Since white band disease was first reported in 1970s, the disease has lead to the devastation of approximately 95% of the elkhorn and staghorn corals in the Caribbean region.[1] This resulted in both affected species being listed as threatened under the US Endangered Species Act and as critically endangered on the IUCN Red List.[6] The decline in these corals has a lasting effect on both humans and the environment.[11] Coral reefs protect coastlines from ocean currents, waves, and storms, and the death of these corals only increases the loss of coastlines in affected regions.[12] Elkhorn and staghorn corals are two of the major reef-building corals, the foundation on which the rest of the coral reef is formed.[11] Its loss means the loss of a habitat for many coral reef dwelling species such as lobsters, parrot-fish, snapper shrimps, and many other reef species, causing a sharp decline in the biodiversity of an affected region.[13] Coral reefs are also home to more than twenty-five percent of all marine fish species, making them extremely biologically diverse.[13] The loss of this coral would be particularly damaging to people living on the coast in terms of the food supply, coastal protection, economic security and more.[12] Nearly 500 million people directly depend on coral reefs for food and income (through tourism or otherwise).[12]

Elkhorn coral absorbs much carbon dioxide from the ocean every year, preventing ocean acidification and ocean temperature increases.[14] Upon decomposing, Elkhorn coral releases its sequestered carbon dioxide back into the ocean, heating it and contributing to acidification.[11][14] White band disease threatens more than just the coral with its lethal touch. In recent decades, the coral cover in coral reefs has been declining, providing for a transitional increase in the fleshy macroalgae cover in the Caribbean region as more and more filamentous algae colonize inside of the coral skeletons.[6] The death of elkhorn and staghorn corals also substantially reduces coral cover and provides substratum space for further algal growth.[6] Prospects are poor for the recovery of the elkhorn coral, given its asexual method of reproduction, which relies on coral fragments breaking off from the main body and growing in a new area.[6] Staghorn coral also relies on asexual fragmentation as its primary method of reproduction, however, staghorn coral possesses a higher rate of sexual recruitment than Elkhorn coral.[6]

White band disease has been reported most notably in the Caribbean region.[6] However, white band disease has also been sighted in the Red Sea, and the Indo-Pacific region, including the Philippines, the Great Barrier Reef, and Indonesia.[15] Unlike white band disease in the Caribbean region, white band disease in the Indo-Pacific region has been found on approximately 34 species of massive, branching and plating corals instead of just simply Elkhorn and Staghorn corals.[15]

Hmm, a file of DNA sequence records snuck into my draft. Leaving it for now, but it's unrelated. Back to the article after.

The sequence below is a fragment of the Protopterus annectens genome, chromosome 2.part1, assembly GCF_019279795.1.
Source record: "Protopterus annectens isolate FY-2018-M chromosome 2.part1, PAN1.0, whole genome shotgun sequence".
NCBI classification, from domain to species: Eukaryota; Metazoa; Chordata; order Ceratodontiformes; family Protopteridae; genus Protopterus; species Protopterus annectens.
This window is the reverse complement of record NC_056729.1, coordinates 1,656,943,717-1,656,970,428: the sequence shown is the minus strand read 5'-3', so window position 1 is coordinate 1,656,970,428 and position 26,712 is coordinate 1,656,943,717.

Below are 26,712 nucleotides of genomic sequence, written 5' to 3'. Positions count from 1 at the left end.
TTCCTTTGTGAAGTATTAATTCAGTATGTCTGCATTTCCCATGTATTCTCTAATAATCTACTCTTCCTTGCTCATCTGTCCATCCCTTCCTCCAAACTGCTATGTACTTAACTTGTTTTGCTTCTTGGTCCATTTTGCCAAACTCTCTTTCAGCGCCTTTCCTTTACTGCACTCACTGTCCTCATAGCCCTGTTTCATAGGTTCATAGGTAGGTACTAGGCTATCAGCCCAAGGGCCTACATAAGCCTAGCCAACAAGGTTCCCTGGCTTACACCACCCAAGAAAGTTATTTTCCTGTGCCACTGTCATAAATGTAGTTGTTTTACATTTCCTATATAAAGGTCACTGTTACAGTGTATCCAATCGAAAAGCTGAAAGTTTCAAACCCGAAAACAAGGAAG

Transmission[edit]

White band disease is highly contagious through direct contact between diseased and healthy coral tissue.[10] It can also be transmitted by the corallivorous snail, which means that the species consumes coral, Coralliophila abbreviata.[10] C. abbreviata, a species native to the region where Elkhorn and Staghorn corals are found, is able to act as a "reservoir" for white band disease, meaning that it is able to retain the disease pathogen for at least two weeks.[10] However, not all corallivorous snails are able to transmit white band disease (i.e. Coralliophila caribaea).[10] Waterborne transmission of the disease pathogen becomes possible when the coral tissue is lesioned (or otherwise injured).[10] However, the potential for injury among the affected corals tends to be high given the many ways tissue injury may occur naturally including competition by other corals, mechanical damage, or corallivory by snails, damselfish, butterflyfish, fireworms, or other such aquatic organisms.[10] Waterborne transmission helps to explain how the disease spread across the Caribbean so rapidly, given that direct contact between affected corals is limited to physical interaction between the diseased and healthy coral and that the corallivorous snail, C. abbreviata that carries the disease, does not travel across long distances.[10]